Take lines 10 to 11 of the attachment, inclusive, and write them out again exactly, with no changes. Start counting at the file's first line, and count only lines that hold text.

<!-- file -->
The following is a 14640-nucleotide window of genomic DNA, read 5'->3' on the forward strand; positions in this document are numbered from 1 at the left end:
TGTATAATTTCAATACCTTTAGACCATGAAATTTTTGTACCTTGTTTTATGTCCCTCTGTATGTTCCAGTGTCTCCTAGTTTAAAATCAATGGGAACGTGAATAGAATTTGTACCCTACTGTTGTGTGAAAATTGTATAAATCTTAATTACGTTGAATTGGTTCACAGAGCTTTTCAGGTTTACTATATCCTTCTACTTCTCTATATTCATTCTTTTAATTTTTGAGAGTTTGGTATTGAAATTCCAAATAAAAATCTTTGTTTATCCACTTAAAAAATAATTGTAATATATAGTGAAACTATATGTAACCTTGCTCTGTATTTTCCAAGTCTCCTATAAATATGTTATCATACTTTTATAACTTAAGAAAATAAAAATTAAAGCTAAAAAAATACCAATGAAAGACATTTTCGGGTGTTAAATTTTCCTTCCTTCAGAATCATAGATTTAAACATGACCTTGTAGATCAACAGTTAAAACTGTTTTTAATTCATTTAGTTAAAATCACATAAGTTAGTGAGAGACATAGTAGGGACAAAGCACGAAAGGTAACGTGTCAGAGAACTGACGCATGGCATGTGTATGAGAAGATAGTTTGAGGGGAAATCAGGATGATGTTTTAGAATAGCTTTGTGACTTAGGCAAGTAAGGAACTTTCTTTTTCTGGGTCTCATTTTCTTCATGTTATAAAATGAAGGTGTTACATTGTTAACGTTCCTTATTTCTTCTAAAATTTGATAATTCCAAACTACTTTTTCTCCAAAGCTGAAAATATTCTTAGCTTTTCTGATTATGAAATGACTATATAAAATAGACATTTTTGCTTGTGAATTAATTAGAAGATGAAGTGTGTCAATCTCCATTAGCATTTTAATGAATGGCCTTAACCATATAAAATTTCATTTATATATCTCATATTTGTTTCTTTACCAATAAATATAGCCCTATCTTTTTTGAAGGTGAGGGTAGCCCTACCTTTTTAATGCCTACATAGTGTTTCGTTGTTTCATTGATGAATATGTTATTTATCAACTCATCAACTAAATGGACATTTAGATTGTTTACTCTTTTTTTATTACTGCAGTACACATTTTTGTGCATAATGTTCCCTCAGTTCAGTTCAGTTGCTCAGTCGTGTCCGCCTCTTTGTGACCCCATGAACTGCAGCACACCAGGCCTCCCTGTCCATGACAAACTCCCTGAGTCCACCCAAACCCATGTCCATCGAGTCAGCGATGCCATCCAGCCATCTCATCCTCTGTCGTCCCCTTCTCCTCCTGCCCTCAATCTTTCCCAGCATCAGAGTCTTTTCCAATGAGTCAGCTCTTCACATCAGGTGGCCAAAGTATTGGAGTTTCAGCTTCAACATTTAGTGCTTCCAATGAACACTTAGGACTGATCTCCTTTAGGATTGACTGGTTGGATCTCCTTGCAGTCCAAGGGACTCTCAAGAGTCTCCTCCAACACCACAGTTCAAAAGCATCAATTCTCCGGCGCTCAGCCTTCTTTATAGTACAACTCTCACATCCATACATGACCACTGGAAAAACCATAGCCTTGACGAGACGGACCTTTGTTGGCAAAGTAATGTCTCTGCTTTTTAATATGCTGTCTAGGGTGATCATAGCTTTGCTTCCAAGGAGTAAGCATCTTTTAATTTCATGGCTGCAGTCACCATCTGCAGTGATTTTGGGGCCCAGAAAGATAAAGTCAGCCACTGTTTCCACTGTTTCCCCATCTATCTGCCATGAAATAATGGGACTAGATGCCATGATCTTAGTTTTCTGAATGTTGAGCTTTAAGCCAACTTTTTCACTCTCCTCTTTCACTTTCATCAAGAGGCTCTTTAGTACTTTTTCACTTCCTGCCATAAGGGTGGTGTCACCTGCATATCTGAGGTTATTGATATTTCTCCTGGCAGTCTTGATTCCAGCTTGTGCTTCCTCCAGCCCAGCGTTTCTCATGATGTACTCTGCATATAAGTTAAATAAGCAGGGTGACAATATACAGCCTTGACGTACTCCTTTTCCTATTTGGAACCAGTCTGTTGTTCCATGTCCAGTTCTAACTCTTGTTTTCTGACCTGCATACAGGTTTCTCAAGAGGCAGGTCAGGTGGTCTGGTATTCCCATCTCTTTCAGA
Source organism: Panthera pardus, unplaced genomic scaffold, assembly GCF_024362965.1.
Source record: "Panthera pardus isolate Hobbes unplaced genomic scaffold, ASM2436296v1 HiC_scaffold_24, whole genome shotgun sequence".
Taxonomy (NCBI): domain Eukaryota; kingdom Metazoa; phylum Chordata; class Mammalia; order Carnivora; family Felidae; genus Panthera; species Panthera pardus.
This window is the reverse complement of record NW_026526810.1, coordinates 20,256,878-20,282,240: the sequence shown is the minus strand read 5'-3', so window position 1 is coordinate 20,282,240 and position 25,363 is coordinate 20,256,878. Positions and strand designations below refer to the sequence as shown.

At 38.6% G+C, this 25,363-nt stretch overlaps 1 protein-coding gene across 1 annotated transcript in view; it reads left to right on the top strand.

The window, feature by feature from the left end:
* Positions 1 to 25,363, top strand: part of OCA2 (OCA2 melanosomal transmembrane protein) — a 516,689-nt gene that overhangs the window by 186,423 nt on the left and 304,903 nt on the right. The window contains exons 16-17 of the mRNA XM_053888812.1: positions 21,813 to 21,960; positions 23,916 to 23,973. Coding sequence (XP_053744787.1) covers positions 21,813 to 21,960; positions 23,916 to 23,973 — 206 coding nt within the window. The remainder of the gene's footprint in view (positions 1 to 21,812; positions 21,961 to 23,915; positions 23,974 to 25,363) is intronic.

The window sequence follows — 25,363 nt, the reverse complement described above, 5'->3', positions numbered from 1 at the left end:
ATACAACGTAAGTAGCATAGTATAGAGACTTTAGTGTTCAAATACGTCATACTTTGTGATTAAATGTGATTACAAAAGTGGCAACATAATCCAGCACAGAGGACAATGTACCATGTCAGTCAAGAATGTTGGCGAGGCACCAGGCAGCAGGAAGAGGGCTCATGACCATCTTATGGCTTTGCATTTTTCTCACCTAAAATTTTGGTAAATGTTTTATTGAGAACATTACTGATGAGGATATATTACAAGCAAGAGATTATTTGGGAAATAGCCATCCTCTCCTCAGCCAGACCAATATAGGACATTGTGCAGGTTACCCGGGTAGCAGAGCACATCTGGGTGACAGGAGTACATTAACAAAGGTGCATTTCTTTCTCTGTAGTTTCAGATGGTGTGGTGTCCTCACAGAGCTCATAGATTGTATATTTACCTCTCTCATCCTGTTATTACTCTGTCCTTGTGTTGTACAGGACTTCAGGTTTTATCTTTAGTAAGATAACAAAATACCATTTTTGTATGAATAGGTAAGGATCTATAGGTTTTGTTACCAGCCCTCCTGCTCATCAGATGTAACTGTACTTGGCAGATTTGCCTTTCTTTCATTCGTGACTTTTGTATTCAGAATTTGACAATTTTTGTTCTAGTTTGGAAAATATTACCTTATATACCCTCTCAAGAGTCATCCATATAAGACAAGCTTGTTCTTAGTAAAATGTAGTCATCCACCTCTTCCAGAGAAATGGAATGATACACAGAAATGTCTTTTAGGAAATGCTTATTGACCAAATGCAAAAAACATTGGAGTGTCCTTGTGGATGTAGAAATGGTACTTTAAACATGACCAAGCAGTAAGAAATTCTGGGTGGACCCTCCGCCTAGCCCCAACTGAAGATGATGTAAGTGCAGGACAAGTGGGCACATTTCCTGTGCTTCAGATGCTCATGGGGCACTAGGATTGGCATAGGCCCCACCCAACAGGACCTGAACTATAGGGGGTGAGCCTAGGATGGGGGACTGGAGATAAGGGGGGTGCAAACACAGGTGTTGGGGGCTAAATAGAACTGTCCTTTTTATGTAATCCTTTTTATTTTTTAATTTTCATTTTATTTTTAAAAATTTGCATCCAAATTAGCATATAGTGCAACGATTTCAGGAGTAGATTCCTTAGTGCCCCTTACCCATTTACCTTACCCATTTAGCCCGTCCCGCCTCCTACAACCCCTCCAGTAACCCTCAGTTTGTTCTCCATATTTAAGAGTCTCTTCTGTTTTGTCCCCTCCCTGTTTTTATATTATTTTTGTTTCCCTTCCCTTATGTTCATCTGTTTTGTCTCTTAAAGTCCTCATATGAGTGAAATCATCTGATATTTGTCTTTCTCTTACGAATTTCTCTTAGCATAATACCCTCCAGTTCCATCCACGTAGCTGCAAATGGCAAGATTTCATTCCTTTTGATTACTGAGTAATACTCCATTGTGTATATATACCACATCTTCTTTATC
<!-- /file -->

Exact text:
The window sequence follows — 25,363 nt, the reverse complement described above, 5'->3', positions numbered from 1 at the left end:
ATACAACGTAAGTAGCATAGTATAGAGACTTTAGTGTTCAAATACGTCATACTTTGTGATTAAATGTGATTACAAAAGTGGCAACATAATCCAGCACAGAGGACAATGTACCATGTCAGTCAAGAATGTTGGCGAGGCACCAGGCAGCAGGAAGAGGGCTCATGACCATCTTATGGCTTTGCATTTTTCTCACCTAAAATTTTGGTAAATGTTTTATTGAGAACATTACTGATGAGGATATATTACAAGCAAGAGATTATTTGGGAAATAGCCATCCTCTCCTCAGCCAGACCAATATAGGACATTGTGCAGGTTACCCGGGTAGCAGAGCACATCTGGGTGACAGGAGTACATTAACAAAGGTGCATTTCTTTCTCTGTAGTTTCAGATGGTGTGGTGTCCTCACAGAGCTCATAGATTGTATATTTACCTCTCTCATCCTGTTATTACTCTGTCCTTGTGTTGTACAGGACTTCAGGTTTTATCTTTAGTAAGATAACAAAATACCATTTTTGTATGAATAGGTAAGGATCTATAGGTTTTGTTACCAGCCCTCCTGCTCATCAGATGTAACTGTACTTGGCAGATTTGCCTTTCTTTCATTCGTGACTTTTGTATTCAGAATTTGACAATTTTTGTTCTAGTTTGGAAAATATTACCTTATATACCCTCTCAAGAGTCATCCATATAAGACAAGCTTGTTCTTAGTAAAATGTAGTCATCCACCTCTTCCAGAGAAATGGAATGATACACAGAAATGTCTTTTAGGAAATGCTTATTGACCAAATGCAAAAAACATTGGAGTGTCCTTGTGGATGTAGAAATGGTACTTTAAACATGACCAAGCAGTAAGAAATTCTGGGTGGACCCTCCGCCTAGCCCCAACTGAAGATGATGTAAGTGCAGGACAAGTGGGCACATTTCCTGTGCTTCAGATGCTCATGGGGCACTAGGATTGGCATAGGCCCCACCCAACAGGACCTGAACTATAGGGGGTGAGCCTAGGATGGGGGACTGGAGATAAGGGGGGTGCAAACACAGGTGTTGGGGGCTAAATAGAACTGTCCTTTTTATGTAATCCTTTTTATTTTTTAATTTTCATTTTATTTTTAAAAATTTGCATCCAAATTAGCATATAGTGCAACGATTTCAGGAGTAGATTCCTTAGTGCCCCTTACCCATTTACCTTACCCATTTAGCCCGTCCCGCCTCCTACAACCCCTCCAGTAACCCTCAGTTTGTTCTCCATATTTAAGAGTCTCTTCTGTTTTGTCCCCTCCCTGTTTTTATATTATTTTTGTTTCCCTTCCCTTATGTTCATCTGTTTTGTCTCTTAAAGTCCTCATATGAGTGAAATCATCTGATATTTGTCTTTCTCTTACGAATTTCTCTTAGCATAATACCCTCCAGTTCCATCCACGTAGCTGCAAATGGCAAGATTTCATTCCTTTTGATTACTGAGTAATACTCCATTGTGTATATATACCACATCTTCTTTATC